Nearly four years after the Army settled on Oshkosh to produce a next-generation replacement for the troubled Humvee, a few lucky soldiers from the 1st Armored Brigade Combat Team, 3rd Infantry Division are finally going to get their paws on the much-hyped Joint Light Tactical Vehicle.
On Monday, the Raider Brigaide's official Twitter account posted photos of flatbed trucks hauling the new JLTV rolling up at Fort Stewart in Georgia.
#HappeningNow— Raider Brigade (@1ABCT_3ID) January 14, 2019
Raider Soldiers are about to get their hands on the Army's new Joint Light Tactical Vehicles (JLTVs), and the first vehicles are arriving today at Fort Stewart. #ROTM #3ID pic.twitter.com/exc9IUKALC
In December, the Army announced that the Raider Brigaide would receive a total of 500 JLTVs by the end of March.
“We are very excited to get these trucks into the hands of our Soldiers,” 1st ABCT commander Col. Mike Adams said in an Army release. “It's an honor to be chosen as the first unit to receive such an improved capability, and I look forward to getting it into our formations.”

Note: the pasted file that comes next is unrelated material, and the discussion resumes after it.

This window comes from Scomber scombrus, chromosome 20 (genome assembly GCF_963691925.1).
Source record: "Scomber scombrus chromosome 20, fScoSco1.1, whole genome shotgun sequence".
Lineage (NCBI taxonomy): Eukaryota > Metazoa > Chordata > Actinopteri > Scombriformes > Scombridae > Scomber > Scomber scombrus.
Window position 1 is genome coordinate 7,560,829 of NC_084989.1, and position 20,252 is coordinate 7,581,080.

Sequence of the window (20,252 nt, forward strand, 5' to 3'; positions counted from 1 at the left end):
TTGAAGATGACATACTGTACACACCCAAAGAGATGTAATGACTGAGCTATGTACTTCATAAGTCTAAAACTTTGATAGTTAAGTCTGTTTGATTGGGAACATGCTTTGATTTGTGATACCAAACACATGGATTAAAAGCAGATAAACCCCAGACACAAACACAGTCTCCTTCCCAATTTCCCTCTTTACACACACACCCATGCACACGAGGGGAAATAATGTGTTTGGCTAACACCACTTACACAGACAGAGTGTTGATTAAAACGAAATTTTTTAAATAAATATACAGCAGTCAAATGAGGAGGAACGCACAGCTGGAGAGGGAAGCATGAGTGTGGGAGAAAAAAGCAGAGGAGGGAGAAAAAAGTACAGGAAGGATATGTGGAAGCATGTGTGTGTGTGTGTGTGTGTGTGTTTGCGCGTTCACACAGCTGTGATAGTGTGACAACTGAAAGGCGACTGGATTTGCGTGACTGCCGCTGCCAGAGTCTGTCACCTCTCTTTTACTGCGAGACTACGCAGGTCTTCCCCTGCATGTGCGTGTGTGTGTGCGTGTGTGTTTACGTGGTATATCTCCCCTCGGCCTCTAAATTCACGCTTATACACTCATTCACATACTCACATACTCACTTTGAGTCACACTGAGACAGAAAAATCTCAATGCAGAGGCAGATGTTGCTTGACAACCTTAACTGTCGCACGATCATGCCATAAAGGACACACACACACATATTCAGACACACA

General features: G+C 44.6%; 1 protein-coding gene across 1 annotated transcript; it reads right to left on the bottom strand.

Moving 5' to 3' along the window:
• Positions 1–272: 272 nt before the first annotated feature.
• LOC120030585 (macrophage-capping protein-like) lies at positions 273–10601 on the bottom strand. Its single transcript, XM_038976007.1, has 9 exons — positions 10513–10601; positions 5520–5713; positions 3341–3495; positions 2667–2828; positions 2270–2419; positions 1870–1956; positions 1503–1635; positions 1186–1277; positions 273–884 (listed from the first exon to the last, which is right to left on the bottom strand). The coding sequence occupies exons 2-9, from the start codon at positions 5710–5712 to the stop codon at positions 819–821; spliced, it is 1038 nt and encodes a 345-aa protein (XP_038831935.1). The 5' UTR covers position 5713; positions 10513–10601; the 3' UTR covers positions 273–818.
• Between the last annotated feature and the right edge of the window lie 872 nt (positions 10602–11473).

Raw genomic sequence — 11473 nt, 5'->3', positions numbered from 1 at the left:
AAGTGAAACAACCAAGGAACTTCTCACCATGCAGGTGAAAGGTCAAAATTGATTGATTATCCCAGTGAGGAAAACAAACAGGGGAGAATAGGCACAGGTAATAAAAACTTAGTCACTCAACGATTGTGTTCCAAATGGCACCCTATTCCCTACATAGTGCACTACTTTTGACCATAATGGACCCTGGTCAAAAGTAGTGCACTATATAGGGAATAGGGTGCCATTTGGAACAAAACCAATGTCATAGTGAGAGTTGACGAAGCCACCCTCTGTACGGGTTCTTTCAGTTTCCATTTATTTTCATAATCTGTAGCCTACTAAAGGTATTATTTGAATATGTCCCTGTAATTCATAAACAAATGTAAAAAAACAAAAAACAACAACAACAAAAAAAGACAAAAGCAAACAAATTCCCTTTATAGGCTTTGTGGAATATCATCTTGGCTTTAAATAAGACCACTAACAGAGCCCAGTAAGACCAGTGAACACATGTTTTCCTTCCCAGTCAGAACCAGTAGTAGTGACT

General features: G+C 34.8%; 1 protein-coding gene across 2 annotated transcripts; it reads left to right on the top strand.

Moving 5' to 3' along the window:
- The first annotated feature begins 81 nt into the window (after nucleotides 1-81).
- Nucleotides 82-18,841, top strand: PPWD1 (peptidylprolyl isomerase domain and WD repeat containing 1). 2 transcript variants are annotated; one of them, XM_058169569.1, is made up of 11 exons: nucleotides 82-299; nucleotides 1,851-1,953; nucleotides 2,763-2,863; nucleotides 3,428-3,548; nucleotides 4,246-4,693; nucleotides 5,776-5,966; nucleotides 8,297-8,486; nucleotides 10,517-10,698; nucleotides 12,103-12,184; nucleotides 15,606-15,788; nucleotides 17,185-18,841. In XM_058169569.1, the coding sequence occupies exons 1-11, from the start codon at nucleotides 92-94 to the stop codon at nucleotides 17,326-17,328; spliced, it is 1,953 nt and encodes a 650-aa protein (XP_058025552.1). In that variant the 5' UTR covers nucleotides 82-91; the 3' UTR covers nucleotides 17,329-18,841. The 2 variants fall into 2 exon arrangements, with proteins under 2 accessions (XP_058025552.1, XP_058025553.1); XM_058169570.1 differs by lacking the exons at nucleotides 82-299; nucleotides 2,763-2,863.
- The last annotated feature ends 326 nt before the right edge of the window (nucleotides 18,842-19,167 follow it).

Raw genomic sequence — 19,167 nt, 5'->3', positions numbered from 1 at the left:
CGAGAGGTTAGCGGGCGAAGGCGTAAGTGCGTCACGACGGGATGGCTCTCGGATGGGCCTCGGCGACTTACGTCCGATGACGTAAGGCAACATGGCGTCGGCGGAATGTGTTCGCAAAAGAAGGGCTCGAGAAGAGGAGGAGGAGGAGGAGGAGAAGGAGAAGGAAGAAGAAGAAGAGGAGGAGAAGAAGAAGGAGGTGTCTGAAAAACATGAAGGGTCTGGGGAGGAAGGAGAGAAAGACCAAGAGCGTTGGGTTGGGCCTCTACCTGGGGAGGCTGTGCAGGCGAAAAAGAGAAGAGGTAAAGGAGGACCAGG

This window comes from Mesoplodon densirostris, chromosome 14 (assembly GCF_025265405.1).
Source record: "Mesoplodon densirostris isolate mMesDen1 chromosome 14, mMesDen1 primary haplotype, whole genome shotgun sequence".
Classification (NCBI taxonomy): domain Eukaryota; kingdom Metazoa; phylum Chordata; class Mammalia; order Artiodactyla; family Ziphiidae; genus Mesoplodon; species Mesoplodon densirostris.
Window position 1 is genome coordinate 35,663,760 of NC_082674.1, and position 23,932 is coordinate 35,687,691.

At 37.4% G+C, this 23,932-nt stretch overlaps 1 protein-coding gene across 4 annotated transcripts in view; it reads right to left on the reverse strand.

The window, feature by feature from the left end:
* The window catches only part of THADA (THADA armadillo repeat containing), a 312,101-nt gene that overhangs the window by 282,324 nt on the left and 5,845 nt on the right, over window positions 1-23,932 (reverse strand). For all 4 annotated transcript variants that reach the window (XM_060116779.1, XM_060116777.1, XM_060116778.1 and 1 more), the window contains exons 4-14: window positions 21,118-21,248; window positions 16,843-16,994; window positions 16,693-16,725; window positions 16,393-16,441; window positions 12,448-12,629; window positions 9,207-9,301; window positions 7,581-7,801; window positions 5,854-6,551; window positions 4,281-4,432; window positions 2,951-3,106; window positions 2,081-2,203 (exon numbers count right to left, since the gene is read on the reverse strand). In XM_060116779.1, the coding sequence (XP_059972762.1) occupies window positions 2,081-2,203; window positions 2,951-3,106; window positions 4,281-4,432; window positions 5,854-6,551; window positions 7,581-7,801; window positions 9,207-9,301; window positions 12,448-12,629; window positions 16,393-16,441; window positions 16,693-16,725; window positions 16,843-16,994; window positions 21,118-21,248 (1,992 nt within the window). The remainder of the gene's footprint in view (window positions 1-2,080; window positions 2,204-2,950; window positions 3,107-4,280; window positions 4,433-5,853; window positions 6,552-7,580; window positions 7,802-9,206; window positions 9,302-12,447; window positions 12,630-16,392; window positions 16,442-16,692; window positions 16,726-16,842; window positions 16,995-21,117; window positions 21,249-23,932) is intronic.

It's worth noting that fielding the JLTV to the 1st ABCT represents a departure from thee Army's initial plan to field the first batch of the vehicles to an infantry brigade combat team with the 10th Mountain Division at Fort Drum, New York. The Army did not immediately respond to requests for comment regarding the change.
The Marine Corps also initially planned to equip an infantry battalion with II Marine Expeditionary Force at Camp Lejeune in North Carolina with 69 JLTVs, while both the Air Force and U.S. Special Operations Command were considering adopting the vehicles to their security forces and special tactics teams, respectively.
The Joint Light Tactical Vehicle (JLTV) Family of Vehicles is a U.S. Army-led, Joint acquisition modernization program with the Marine Corps
(U.S. Army photo)
The arrival of the JLTV was highly anticipated long before the Army finalized its Oshkosh contract in 2015. Initiated in 2005, the program was designed to develop an armored vehicle with a higher survivability rate than the beleaguered Humvee that proved ridiculously incapable of handling heavy combat in the early years of the Global War on Terror.
Indeed, Oshkosh hyped up the JLTV's advantages over the Humvee when the company showed off two new variants of the vehicle on the floor of the Associated of the United States Army's annual expo in Washington in October 2017.
“My son is of the age where he could join the military,” Dave Diersen, vice president and general manager of joint programs at Oshkosh, told Task & Purpose at the time. “If he was assigned to an up-armored Humvee, I'd say go to Canada or go to jail.”